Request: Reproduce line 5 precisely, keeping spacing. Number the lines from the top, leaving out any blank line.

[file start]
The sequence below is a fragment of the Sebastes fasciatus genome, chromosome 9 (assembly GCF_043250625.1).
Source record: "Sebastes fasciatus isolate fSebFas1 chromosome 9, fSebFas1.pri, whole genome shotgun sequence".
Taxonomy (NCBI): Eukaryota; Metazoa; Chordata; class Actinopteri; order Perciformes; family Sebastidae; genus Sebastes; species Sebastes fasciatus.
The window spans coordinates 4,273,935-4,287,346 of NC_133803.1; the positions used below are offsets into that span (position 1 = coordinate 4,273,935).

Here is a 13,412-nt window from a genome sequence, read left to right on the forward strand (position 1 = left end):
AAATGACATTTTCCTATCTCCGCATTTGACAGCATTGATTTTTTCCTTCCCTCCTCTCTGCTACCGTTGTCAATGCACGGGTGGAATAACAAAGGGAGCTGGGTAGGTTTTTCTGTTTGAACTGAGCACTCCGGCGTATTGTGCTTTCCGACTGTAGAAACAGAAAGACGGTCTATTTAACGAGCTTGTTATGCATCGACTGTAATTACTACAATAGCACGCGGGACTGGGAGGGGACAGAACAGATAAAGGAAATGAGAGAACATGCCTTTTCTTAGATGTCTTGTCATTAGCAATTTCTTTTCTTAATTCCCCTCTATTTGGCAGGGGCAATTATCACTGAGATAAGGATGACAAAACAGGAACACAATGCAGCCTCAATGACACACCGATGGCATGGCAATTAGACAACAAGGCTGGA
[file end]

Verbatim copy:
Here is a 13,412-nt window from a genome sequence, read left to right on the forward strand (position 1 = left end):